Improving air quality may be one way to enhance sleep health and perhaps reduce health disparities, say researchers. {Photo: Bigstock] ** Note: Visible grain at 100%, best at smaller sizes

Air pollution linked to poor sleep quality

23 May, 2017

Natural Health News — It’s well known that high levels of air pollution are bad for your lungs, but new research has shown that over time they may disrupt a good night’s sleep as well.

The analysis comprised data from 1,863 participants who took part in the Multi-Ethnic Study of Atherosclerosis (MESA) and who also enrolled in both MESA’s Sleep and Air Pollution studies.

The researchers looked at two of the most common air pollutants: NO2 (nitrogen dioxide, a traffic-related pollutant gas) and PM2.5, (fine-particle pollution).

Taking measurements

The researchers combined data from different sources. Air pollution measurements were gathered from hundreds of MESA Air and Environmental Protection Agency monitoring sites in six US cities. This allowed the team to estimate air pollution exposures at each participant’s home at two time points: one year and five years.

Wrist actigraphy, which measures small movements, provided detailed estimates of sleep and wake patterns over seven consecutive days. This was used to calculate “sleep efficiency”- a measure of the percentage of time in bed spent asleep vs. awake.

What you need to know

» It is well known that air pollution can affect lung and heart health; less well known is its effect on sleep.

» US researchers looked at more than 1800 people across the US and compared their level of exposure to airborne pollutants to their sleep/wake cycles.

» High exposure to both NO2 and PM2.5 dramatically increased the risk of disrupted sleep.

» Upper airway irritation, swelling and congestion, and the central nervous system effects or pollution may be influential.

The population was divided into four groups according to levels of pollution and sleep efficiency was measured against varying levels of pollution exposure.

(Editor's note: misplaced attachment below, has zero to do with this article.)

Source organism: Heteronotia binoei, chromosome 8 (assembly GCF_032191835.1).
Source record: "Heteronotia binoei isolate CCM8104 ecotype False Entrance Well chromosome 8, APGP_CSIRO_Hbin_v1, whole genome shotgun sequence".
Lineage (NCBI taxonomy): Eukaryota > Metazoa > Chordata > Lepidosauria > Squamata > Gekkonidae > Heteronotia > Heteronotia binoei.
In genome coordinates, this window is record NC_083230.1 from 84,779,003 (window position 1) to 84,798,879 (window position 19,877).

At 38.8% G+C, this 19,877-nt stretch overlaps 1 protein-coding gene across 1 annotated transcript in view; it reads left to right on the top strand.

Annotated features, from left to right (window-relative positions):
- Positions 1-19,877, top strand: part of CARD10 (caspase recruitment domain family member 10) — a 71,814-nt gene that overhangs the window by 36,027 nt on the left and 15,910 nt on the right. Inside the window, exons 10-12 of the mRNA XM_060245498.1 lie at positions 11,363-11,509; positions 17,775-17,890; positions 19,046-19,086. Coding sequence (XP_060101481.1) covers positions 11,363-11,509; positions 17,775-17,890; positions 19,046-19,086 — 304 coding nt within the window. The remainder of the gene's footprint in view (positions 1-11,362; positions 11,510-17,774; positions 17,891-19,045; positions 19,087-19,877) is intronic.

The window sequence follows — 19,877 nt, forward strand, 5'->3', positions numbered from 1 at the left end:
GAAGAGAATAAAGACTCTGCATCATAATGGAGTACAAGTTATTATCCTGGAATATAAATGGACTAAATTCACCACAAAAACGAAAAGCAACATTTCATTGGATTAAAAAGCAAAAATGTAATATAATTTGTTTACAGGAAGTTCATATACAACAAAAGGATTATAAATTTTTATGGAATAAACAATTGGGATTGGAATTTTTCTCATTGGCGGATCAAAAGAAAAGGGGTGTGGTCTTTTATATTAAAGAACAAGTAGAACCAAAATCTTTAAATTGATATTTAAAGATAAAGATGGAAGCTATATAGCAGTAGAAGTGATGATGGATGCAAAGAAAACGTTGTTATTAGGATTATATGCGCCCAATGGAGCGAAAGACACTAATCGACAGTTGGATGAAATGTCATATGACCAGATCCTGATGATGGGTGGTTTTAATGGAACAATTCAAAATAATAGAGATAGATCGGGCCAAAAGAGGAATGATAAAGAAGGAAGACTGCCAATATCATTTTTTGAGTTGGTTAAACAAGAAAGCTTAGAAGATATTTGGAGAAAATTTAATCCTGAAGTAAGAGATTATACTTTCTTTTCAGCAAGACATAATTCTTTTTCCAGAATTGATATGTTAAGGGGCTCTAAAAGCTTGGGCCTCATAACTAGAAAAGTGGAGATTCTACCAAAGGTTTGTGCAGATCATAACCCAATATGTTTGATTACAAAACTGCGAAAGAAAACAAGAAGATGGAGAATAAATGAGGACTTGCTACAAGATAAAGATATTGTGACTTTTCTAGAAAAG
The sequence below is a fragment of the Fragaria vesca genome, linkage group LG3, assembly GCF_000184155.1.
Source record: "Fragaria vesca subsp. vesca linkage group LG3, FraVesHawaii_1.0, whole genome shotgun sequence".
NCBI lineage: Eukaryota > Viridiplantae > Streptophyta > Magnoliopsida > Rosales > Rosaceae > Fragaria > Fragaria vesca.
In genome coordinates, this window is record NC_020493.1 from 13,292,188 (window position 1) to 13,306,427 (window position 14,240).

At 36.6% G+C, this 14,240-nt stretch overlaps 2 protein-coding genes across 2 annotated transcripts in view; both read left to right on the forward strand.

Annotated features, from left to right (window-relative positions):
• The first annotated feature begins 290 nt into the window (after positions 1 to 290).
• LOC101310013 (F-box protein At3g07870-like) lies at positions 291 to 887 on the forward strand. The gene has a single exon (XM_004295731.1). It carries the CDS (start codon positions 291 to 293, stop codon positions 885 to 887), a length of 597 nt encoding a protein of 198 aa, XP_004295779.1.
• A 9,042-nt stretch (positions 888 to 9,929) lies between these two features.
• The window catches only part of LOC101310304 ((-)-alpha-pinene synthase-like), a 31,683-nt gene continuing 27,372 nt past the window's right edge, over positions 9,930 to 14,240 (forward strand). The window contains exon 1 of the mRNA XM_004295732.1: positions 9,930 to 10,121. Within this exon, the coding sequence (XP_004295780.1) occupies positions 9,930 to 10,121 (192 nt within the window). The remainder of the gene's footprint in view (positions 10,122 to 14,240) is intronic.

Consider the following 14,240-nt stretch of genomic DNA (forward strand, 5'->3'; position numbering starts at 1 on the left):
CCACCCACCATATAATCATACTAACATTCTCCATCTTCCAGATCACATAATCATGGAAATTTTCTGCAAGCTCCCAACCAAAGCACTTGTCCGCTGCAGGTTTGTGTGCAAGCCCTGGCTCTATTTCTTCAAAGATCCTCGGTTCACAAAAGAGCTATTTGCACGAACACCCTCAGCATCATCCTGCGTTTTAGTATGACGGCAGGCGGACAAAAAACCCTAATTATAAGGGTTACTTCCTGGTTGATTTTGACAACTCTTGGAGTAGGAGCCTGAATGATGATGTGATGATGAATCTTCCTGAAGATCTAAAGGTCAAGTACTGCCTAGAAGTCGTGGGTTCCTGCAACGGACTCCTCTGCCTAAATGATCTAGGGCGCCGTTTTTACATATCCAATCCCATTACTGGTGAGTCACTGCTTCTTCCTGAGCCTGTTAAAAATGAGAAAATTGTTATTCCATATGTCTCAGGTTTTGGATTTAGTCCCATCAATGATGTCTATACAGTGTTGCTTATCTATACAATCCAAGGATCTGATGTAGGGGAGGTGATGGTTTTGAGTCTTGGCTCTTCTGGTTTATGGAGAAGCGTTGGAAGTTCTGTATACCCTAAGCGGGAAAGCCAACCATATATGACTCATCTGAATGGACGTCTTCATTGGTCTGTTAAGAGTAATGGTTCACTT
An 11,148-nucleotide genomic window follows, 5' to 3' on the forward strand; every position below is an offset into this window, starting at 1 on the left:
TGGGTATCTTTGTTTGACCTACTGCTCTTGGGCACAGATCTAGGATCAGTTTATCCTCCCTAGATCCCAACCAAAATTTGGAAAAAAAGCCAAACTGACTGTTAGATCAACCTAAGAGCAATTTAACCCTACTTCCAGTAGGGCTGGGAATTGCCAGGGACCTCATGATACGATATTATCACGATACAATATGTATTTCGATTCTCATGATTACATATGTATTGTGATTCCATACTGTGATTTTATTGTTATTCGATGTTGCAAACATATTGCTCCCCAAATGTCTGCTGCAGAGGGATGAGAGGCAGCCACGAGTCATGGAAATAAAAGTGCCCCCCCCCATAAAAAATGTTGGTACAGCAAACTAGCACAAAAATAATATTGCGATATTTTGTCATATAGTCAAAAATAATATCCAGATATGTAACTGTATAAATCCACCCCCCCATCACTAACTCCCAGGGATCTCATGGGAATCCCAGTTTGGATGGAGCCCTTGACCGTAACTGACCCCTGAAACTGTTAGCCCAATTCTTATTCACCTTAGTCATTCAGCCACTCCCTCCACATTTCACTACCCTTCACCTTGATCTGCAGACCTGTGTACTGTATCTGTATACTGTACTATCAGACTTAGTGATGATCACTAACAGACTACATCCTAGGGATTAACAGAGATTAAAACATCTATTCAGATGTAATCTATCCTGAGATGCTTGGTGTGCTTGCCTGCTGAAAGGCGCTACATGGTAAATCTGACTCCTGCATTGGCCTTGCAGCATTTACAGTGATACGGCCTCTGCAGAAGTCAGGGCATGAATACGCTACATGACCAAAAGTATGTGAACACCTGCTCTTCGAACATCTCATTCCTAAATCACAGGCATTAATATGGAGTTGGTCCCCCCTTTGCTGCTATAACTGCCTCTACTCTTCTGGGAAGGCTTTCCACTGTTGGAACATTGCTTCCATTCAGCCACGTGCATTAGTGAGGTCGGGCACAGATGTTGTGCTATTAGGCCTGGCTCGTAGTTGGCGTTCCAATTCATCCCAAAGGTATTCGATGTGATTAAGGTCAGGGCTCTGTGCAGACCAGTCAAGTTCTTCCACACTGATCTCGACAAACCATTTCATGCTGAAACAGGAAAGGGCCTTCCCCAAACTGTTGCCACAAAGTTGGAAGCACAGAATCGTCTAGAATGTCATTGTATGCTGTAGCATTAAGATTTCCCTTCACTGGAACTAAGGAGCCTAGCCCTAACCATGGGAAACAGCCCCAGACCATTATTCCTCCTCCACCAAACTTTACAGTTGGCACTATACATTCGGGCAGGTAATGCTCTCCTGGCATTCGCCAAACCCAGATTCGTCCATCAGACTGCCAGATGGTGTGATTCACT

Results which were presented ahead of publication at the recent ATS 2017 International Conference found:

  • The group with the highest levels of NO2 over five years had an almost 60% increased likelihood of having low sleep efficiency compared to those with the lowest NO2
  • The group with the highest exposures to small particulates (PM2.5) had a nearly 50% increased likelihood of having low sleep efficiency.

Chronic effects

This study was particularly looking at in chronic exposure to air pollution and what that long-term exposure might mean for sleep health, but the researchers admit that there may also be acute sleep effects from short-term exposure to high pollution levels as well.

“These new findings indicate the possibility that commonly experienced levels of air pollution not only affect heart and lung disease, but also sleep quality.” said lead author Martha E. Billings, MD, MSc, assistant professor of medicine at the University of Washington.

She said one likely reason for this effect is that air pollution causes upper airway irritation, swelling and congestion, and may also affect the central nervous system and brain areas that control breathing patterns and sleep.

“Improving air quality may be one way to enhance sleep health and perhaps reduce health disparities,” she added.